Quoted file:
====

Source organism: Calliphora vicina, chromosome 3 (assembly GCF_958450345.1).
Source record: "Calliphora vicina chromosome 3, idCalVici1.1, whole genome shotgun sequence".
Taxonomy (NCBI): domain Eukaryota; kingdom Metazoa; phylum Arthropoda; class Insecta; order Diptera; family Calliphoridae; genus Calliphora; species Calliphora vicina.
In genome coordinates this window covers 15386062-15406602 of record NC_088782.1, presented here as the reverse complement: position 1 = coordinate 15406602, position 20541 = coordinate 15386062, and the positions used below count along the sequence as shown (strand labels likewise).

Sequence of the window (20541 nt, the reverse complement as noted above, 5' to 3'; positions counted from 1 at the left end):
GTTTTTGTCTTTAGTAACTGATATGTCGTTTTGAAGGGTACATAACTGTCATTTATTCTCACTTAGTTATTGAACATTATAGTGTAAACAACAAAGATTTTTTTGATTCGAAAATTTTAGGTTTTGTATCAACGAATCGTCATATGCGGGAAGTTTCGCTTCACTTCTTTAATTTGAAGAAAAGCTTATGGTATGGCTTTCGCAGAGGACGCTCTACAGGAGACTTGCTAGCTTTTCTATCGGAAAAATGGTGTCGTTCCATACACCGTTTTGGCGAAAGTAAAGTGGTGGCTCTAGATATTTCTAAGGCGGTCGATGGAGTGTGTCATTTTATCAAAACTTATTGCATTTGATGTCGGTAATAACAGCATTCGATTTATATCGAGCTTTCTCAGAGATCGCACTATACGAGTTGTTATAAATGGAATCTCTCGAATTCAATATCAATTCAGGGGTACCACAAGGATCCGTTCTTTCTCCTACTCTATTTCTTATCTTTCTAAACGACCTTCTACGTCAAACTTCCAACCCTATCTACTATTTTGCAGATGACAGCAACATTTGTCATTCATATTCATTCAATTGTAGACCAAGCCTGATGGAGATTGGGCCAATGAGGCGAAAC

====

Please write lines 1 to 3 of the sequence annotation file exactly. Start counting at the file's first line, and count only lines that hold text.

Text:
Source organism: Calliphora vicina, chromosome 3 (assembly GCF_958450345.1).
Source record: "Calliphora vicina chromosome 3, idCalVici1.1, whole genome shotgun sequence".
Taxonomy (NCBI): domain Eukaryota; kingdom Metazoa; phylum Arthropoda; class Insecta; order Diptera; family Calliphoridae; genus Calliphora; species Calliphora vicina.